Animation Features Live Action Movies


Director – John Krasinski – 2024 – US – Cert. U – 104m


A 12-year-old staying with her grandma in New York meets many imaginary friends forgotten by the adults who befriended them as children – out in UK cinemas on Friday, May 17th

This follows the time-worn children’s story template of a child whose father in hospital and is worried that they might not ever come home. In this instance, the child’s fear is grounded in her previous experience of this happening to her mother, who went into hospital and never came out.

Thus, 12-year-old Bea (Cailey Fleming) is sent to stay with her grandmother (Fiona Shaw) in New York while her single-parent dad (John Krasinski) goes to the hospital for what he assures Bea will be a routine operation. Dad is an inveterate practical joker of a gentle sort, performing impromptu song and dance routines with his treatment drip on a stand or staging a tableau of his escape out of the window via a rope made of knotted bedsheets. As you can probably tell, director Krasinski is clearly having a lot of fun playing this role, and fortunately for us that fun translates onto the screen. As a bonus, likeable child actor Alan Kim (Minari, Lee Isaac Chung, 2020) plays the patient in a nearby ward.

Bea’s hospital visiting scenes intermittently punctuate the larger narrative of life with grandma – and strange goings-on on the top floor of grandma’s building. There are glimpses of otherworldly beings – one a short woman who looks like she walked in from a Fleischer Brothers cartoon, the other a giant, cuddly purple furball resembling the giant blue character out of Pixar’s Monsters, Inc. (Pete Docter, David Silverman, Lee Unkrich, 2001). And then there’s the sight of Cal (Ryan Reynolds), who looks a lot like her dad which can be a little confusing for the audience at first, climbing a fence and breaking and entering the building.

After a certain amount of not especially scary mystery as to who exactly these characters / creatures are (the film isn’t trying to be scary, simply mysterious, at this point), it transpires that they are imaginary friends – IFs – who have been discarded by children who have grown up and grown out of their need for them. It’s a not dissimilar idea to the toys in the Toy Story films, who belong to a child until the child gets older and loses interest in them. (Pixar’s animated films appear to be a major influence.)

The Fleischer-esque cartoon woman is revealed as Blossom (voice: Phoebe Waller-Bridge) while the purple furball is Blue (voice: Steve Carell). The shy and gentle Blue has a penchant for cleverly concealing himself in unlikely places, such as a hospital laundry trolley.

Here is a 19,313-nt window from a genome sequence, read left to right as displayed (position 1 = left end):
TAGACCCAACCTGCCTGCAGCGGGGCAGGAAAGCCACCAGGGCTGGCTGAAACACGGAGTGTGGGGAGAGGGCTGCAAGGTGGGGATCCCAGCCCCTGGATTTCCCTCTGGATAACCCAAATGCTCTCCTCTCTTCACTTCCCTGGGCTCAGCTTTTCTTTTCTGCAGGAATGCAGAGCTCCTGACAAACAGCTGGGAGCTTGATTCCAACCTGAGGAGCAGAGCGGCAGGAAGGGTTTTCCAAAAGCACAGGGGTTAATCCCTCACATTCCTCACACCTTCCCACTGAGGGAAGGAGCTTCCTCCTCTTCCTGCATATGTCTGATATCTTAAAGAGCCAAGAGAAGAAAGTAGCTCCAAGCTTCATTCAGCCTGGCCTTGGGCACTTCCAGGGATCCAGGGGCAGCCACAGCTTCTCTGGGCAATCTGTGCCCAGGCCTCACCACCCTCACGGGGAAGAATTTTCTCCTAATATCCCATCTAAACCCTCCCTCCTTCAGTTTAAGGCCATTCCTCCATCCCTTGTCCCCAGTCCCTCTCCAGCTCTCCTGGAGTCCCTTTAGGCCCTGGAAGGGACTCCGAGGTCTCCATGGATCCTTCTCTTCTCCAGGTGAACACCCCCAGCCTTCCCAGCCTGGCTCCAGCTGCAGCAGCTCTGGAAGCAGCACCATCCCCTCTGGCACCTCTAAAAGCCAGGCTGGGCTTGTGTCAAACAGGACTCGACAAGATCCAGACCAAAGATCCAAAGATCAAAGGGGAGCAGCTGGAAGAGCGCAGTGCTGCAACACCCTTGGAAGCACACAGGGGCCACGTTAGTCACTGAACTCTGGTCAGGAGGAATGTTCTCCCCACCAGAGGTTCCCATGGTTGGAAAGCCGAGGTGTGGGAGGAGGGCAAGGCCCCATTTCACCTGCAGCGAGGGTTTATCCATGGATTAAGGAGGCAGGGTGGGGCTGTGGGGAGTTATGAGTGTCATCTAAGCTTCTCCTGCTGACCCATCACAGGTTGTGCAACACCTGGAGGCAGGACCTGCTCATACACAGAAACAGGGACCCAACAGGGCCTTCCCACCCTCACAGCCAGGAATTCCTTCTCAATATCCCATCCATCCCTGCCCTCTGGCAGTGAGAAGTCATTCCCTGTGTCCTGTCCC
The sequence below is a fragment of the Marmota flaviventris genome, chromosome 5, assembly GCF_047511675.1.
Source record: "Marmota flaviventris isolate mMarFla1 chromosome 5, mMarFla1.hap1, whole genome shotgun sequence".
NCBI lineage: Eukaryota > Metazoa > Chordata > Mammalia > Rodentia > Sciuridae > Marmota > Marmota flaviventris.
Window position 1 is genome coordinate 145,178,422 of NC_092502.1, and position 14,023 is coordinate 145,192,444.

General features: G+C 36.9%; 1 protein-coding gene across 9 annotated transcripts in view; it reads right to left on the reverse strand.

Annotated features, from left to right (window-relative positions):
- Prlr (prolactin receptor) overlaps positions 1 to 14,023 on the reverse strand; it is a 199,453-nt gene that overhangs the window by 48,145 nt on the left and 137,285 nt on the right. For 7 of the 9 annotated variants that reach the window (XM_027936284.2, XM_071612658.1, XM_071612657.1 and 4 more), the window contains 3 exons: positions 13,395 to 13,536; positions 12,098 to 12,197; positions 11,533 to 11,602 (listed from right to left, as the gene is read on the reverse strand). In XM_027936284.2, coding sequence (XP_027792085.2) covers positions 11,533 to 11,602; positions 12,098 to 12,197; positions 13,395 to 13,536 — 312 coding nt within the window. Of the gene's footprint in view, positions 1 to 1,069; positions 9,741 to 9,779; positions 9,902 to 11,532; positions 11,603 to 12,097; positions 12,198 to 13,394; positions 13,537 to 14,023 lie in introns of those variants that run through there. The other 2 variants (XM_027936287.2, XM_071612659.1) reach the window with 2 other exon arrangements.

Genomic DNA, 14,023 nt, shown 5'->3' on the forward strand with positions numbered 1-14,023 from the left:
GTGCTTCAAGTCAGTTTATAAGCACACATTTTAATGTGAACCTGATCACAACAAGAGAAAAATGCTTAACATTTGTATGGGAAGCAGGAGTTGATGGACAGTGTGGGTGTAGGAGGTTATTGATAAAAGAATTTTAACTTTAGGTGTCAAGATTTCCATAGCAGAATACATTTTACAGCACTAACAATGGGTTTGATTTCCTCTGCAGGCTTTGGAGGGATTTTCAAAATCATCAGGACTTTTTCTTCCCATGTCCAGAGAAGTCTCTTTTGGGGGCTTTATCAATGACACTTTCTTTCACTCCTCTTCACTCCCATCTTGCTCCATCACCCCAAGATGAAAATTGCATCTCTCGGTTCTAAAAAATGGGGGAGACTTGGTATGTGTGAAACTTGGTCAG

There is more to grandma than meets the eye; the film’s most memorable scene has her playing a record of the ballet Spartacus and dancing to it, as if trying to recapture her lost youth.

Meanwhile, the IFs are looked after by the kind and considerate, man-sized teddy bear Lewis (voice: Louis Gossett, Jr. in his final film role).

In addition to those main characters, the piece throws in a whole raft of further IFs who are only briefly onscreen and effectively constitute little more than cameos, including a Unicorn voiced by director’s wife Emily Blunt. At one point, a whole gaggle of them (maybe twenty?) appear, and briefly overwhelm the narrative for no particularly good reason. Here’s a brief list of blink and you’ll miss ’em star names doing the voices: Bobby Moynihan, Matt Damon, Jon Stewart, Maya Rudolph, Sam Rockwell, Sebastian Maniscalco, Richard Jenkins, Awkwafina, Vince Vaughn. Not forgetting my personal favourite IF: Cosmo (voice: Christopher Meloni), the dark presence wearing a hat and trench coat like a spy or a police inspector.

Following the enormous success of A Quiet Place (2018) as an unexpected franchise, writer-director Krasinski has been allowed to do whatever he wanted, and he’s opted for this likeable children’s film which has enough going on in it to hold the attention of parents as well as their small children. That earlier film showcased his skills as a master storyteller in the area of horror and fantasy, and this new one does the same, although the emphasis here is far more skewed towards fantasy and mystery, with almost no horror element. Still, the early part of the film is full of deft touches like hands turning door handles or mysterious, yet-to-be-revealed presences behind closed doors, which keeps the audience guessing as to what is coming. And the IFs themselves, once they are revealed to the audience, prove a lot of fun.

Reynolds is his usual magnetic self, Krasinski’s tomfoolery acting routines are diverting enough. Fiona Shaw injects unexpected and genuine gravitas into the role of the granny longing for elements in her past. It’s left to child star Fleming to carry the film, a feat she pulls off with a solid and likeable performance. I suspect she has a great future in front of her.

The whole thing is mercifully free of the Wham! Bam! pacing that attends so many Hollywood kids’ movies. It doesn’t talk down to its child audience, either. Which are good reasons to take your kids, if you have any, and go and see it. Or you might just be curious to see what Krasinski does outside of A Quiet Place, as I was, and it’s worth seeing on that level too.

IF is out in cinemas in the UK on Friday, May 17th.


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